The star formation and therefore the chemical history of the Magellanic Clouds are different from that which occurred in the Galaxy. Detailed abundance determinations for different objects is essential to constrain efficiently the chemical evolution models. With the present day equipment, only the brightest youngest populations can be observed at high resolution, namely, supergiant stars, H II regions, Planetary Nebulae (PN) and Supernovae Remnants (SNR).
The CNO elements are key-elements for a better understanding of nucleosynthesis history. Oxygen is a reliable tracer of Supernovae Type II (SN II), carbon plus nitrogen abundances reflect rather the enrichment by asymptotic giant branch winds, whereas carbon deficiencies and nitrogen enhancements indicate internal convective mixing effects in the stars. In the SMC, the carbon abundance has raised much interest since Dufour's (Dufour et al. 1982; Dufour 1984) very low carbon abundance determination for the H II regions, and the work by Rocca-Volmerange et al. (1981) showing that the extinction curve does not show the 2200 bump generally attributed to graphite grains.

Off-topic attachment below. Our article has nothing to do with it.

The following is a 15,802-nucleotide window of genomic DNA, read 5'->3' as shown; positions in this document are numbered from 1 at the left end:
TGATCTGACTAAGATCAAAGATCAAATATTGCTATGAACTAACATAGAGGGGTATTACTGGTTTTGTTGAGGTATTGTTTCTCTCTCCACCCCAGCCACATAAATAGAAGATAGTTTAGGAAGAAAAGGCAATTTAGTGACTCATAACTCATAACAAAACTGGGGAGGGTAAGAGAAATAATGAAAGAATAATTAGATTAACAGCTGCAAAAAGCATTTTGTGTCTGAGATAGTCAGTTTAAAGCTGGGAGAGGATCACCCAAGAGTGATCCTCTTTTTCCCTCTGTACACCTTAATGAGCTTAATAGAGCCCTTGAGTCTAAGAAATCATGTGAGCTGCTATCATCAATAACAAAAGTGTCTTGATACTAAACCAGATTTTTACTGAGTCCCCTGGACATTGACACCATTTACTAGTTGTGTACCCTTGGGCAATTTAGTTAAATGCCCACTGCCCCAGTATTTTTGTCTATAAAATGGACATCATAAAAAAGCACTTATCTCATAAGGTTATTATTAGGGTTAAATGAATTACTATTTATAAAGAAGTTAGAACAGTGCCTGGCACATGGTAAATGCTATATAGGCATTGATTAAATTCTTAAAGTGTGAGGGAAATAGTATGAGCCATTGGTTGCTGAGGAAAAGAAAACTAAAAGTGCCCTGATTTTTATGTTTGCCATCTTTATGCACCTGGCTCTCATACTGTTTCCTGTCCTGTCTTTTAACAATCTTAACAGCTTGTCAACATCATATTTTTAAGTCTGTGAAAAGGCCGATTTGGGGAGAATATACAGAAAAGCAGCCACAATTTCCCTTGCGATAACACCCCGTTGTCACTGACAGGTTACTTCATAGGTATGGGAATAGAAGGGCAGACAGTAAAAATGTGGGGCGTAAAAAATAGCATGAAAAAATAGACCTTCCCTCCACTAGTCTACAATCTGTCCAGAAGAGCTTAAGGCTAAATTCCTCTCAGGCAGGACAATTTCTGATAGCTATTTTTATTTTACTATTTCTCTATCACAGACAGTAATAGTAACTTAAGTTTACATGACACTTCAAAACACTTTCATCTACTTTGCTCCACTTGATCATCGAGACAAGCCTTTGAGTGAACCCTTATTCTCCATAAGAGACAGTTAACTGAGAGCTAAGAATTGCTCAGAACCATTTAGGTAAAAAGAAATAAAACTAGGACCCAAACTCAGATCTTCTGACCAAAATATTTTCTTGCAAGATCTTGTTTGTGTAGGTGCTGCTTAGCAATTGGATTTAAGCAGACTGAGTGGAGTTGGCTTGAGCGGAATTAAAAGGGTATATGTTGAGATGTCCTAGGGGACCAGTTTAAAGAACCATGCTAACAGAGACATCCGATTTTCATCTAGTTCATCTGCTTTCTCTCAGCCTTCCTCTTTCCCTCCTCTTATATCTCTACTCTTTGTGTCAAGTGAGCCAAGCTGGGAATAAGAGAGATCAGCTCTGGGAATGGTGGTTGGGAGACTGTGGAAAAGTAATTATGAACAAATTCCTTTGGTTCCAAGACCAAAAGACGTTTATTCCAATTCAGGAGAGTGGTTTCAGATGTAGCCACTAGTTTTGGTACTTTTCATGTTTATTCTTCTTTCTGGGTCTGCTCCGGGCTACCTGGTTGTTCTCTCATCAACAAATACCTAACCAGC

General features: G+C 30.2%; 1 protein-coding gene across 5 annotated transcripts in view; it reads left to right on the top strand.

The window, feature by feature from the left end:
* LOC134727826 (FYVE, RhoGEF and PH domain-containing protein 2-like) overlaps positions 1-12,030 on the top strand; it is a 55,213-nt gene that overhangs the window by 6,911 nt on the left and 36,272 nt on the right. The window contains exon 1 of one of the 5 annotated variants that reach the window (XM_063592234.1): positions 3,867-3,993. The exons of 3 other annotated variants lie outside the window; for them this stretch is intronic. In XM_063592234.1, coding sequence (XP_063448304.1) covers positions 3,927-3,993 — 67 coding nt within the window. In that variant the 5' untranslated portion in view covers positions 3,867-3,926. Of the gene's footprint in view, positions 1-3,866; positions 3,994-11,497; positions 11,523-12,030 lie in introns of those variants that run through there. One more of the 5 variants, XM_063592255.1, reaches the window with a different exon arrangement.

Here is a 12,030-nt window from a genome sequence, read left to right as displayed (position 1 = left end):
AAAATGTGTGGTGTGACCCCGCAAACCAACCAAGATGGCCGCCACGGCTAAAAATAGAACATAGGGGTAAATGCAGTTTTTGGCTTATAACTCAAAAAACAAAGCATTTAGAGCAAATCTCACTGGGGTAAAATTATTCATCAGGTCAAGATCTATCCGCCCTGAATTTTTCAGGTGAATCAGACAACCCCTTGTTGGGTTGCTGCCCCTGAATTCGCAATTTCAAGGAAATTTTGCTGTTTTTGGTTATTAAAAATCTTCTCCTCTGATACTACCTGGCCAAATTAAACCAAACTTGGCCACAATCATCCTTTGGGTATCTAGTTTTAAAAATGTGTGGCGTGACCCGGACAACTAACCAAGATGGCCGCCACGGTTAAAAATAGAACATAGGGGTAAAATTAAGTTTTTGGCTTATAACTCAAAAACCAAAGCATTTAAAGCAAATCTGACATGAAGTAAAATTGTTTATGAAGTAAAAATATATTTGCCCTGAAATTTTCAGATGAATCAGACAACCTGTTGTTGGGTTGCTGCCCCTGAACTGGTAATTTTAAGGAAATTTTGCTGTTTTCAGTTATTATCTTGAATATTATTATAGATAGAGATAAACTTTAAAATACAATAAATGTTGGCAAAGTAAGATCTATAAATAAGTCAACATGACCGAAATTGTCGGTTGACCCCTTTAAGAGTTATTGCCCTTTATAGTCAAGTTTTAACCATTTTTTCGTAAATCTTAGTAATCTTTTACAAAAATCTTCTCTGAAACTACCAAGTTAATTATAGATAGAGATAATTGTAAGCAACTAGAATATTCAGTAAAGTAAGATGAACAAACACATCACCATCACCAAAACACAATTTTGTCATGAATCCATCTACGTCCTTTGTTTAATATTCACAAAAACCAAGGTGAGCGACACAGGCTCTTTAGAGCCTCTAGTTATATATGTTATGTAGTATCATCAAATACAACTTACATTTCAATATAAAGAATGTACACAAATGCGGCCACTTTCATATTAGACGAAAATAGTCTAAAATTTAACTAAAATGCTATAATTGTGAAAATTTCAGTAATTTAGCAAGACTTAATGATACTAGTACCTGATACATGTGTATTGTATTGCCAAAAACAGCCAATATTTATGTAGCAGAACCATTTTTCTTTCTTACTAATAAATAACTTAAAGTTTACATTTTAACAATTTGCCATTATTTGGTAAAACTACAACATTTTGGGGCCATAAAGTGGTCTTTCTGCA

Concerning the stars in the field of the SMC, the C, N, O elements are available only for a dozen objects (cf. Table 4), among which F supergiants (Luck & Lambert 1992, hereafter LL92; Russell & Bessell 1989, hereafter RB89; Spite et al. 1989a, hereafter SBS89) and B stars (Rolleston et al. 1993).
In the present work, we derive C, N and O abundances for a sample of six field cool (K) supergiant stars from high resolution échelle spectra The basic stellar parameters for this sample, effective temperature (), surface gravity (log g), metallicity ([Fe/H]) and microturbulent velocity () were taken from Hill et al. (1996, hereafter Paper I).
In Sect. 2 we describe the observations. The stellar parameters for the sample stars are presented in Sect. 3. CNO abundances are derived in Sect. 4. Concluding remarks are given in Sect. 5.
© European Southern Observatory (ESO) 1997
Online publication: June 5, 1998